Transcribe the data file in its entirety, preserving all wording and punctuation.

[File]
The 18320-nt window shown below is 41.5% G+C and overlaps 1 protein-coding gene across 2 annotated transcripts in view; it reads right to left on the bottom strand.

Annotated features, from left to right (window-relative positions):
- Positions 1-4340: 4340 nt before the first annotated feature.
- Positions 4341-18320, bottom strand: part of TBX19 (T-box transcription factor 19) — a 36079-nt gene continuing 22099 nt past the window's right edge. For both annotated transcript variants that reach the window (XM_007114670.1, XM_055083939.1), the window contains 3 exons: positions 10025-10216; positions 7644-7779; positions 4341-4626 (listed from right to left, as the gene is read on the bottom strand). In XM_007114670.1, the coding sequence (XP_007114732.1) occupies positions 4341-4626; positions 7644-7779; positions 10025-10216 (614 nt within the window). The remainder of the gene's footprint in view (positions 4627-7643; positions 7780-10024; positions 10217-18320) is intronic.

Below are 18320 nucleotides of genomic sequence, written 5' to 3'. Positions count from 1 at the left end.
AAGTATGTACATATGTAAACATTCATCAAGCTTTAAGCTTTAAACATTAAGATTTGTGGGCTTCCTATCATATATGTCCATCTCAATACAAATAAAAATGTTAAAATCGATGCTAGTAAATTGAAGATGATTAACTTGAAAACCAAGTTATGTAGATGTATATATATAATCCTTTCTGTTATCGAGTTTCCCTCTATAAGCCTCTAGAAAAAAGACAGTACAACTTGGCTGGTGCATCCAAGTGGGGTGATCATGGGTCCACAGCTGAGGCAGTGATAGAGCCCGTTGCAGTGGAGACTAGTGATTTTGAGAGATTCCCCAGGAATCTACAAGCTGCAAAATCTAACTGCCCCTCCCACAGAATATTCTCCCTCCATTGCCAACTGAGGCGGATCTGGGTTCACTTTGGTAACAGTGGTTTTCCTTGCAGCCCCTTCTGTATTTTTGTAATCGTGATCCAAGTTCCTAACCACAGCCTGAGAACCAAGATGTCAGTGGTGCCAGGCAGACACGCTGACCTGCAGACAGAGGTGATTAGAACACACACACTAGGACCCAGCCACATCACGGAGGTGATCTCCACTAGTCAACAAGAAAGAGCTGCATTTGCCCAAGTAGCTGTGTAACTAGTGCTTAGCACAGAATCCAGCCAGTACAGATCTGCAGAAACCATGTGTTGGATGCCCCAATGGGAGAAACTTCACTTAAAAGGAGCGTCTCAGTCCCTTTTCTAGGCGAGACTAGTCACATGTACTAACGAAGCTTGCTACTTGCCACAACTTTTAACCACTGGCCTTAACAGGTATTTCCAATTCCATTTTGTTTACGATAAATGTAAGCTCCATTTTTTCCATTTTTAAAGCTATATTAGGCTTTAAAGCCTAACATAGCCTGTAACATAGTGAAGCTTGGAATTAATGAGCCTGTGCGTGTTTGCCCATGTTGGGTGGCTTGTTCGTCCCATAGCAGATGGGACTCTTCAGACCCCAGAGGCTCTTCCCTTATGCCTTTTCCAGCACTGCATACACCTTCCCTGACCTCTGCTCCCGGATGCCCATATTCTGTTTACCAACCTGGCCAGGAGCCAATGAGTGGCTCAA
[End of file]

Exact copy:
The 18320-nt window shown below is 41.5% G+C and overlaps 1 protein-coding gene across 2 annotated transcripts in view; it reads right to left on the bottom strand.

Annotated features, from left to right (window-relative positions):
- Positions 1-4340: 4340 nt before the first annotated feature.
- Positions 4341-18320, bottom strand: part of TBX19 (T-box transcription factor 19) — a 36079-nt gene continuing 22099 nt past the window's right edge. For both annotated transcript variants that reach the window (XM_007114670.1, XM_055083939.1), the window contains 3 exons: positions 10025-10216; positions 7644-7779; positions 4341-4626 (listed from right to left, as the gene is read on the bottom strand). In XM_007114670.1, the coding sequence (XP_007114732.1) occupies positions 4341-4626; positions 7644-7779; positions 10025-10216 (614 nt within the window). The remainder of the gene's footprint in view (positions 4627-7643; positions 7780-10024; positions 10217-18320) is intronic.

Below are 18320 nucleotides of genomic sequence, written 5' to 3'. Positions count from 1 at the left end.
AAGTATGTACATATGTAAACATTCATCAAGCTTTAAGCTTTAAACATTAAGATTTGTGGGCTTCCTATCATATATGTCCATCTCAATACAAATAAAAATGTTAAAATCGATGCTAGTAAATTGAAGATGATTAACTTGAAAACCAAGTTATGTAGATGTATATATATAATCCTTTCTGTTATCGAGTTTCCCTCTATAAGCCTCTAGAAAAAAGACAGTACAACTTGGCTGGTGCATCCAAGTGGGGTGATCATGGGTCCACAGCTGAGGCAGTGATAGAGCCCGTTGCAGTGGAGACTAGTGATTTTGAGAGATTCCCCAGGAATCTACAAGCTGCAAAATCTAACTGCCCCTCCCACAGAATATTCTCCCTCCATTGCCAACTGAGGCGGATCTGGGTTCACTTTGGTAACAGTGGTTTTCCTTGCAGCCCCTTCTGTATTTTTGTAATCGTGATCCAAGTTCCTAACCACAGCCTGAGAACCAAGATGTCAGTGGTGCCAGGCAGACACGCTGACCTGCAGACAGAGGTGATTAGAACACACACACTAGGACCCAGCCACATCACGGAGGTGATCTCCACTAGTCAACAAGAAAGAGCTGCATTTGCCCAAGTAGCTGTGTAACTAGTGCTTAGCACAGAATCCAGCCAGTACAGATCTGCAGAAACCATGTGTTGGATGCCCCAATGGGAGAAACTTCACTTAAAAGGAGCGTCTCAGTCCCTTTTCTAGGCGAGACTAGTCACATGTACTAACGAAGCTTGCTACTTGCCACAACTTTTAACCACTGGCCTTAACAGGTATTTCCAATTCCATTTTGTTTACGATAAATGTAAGCTCCATTTTTTCCATTTTTAAAGCTATATTAGGCTTTAAAGCCTAACATAGCCTGTAACATAGTGAAGCTTGGAATTAATGAGCCTGTGCGTGTTTGCCCATGTTGGGTGGCTTGTTCGTCCCATAGCAGATGGGACTCTTCAGACCCCAGAGGCTCTTCCCTTATGCCTTTTCCAGCACTGCATACACCTTCCCTGACCTCTGCTCCCGGATGCCCATATTCTGTTTACCAACCTGGCCAGGAGCCAATGAGTGGCTCAA